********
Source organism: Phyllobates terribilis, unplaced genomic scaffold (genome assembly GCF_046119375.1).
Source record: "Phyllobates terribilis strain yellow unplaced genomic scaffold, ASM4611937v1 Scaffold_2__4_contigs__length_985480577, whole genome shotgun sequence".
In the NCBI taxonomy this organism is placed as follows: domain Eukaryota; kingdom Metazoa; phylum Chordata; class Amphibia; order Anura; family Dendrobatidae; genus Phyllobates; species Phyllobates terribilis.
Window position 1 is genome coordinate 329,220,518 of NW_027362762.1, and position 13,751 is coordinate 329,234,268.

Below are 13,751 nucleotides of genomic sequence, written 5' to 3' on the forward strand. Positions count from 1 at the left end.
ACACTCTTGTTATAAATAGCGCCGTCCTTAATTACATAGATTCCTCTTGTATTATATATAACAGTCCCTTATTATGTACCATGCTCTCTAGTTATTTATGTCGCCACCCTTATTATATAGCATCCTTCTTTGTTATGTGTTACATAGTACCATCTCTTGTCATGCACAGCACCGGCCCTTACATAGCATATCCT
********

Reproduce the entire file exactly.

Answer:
Source organism: Phyllobates terribilis, unplaced genomic scaffold (genome assembly GCF_046119375.1).
Source record: "Phyllobates terribilis strain yellow unplaced genomic scaffold, ASM4611937v1 Scaffold_2__4_contigs__length_985480577, whole genome shotgun sequence".
In the NCBI taxonomy this organism is placed as follows: domain Eukaryota; kingdom Metazoa; phylum Chordata; class Amphibia; order Anura; family Dendrobatidae; genus Phyllobates; species Phyllobates terribilis.
Window position 1 is genome coordinate 329,220,518 of NW_027362762.1, and position 13,751 is coordinate 329,234,268.

Below are 13,751 nucleotides of genomic sequence, written 5' to 3' on the forward strand. Positions count from 1 at the left end.
ACACTCTTGTTATAAATAGCGCCGTCCTTAATTACATAGATTCCTCTTGTATTATATATAACAGTCCCTTATTATGTACCATGCTCTCTAGTTATTTATGTCGCCACCCTTATTATATAGCATCCTTCTTTGTTATGTGTTACATAGTACCATCTCTTGTCATGCACAGCACCGGCCCTTACATAGCATATCCT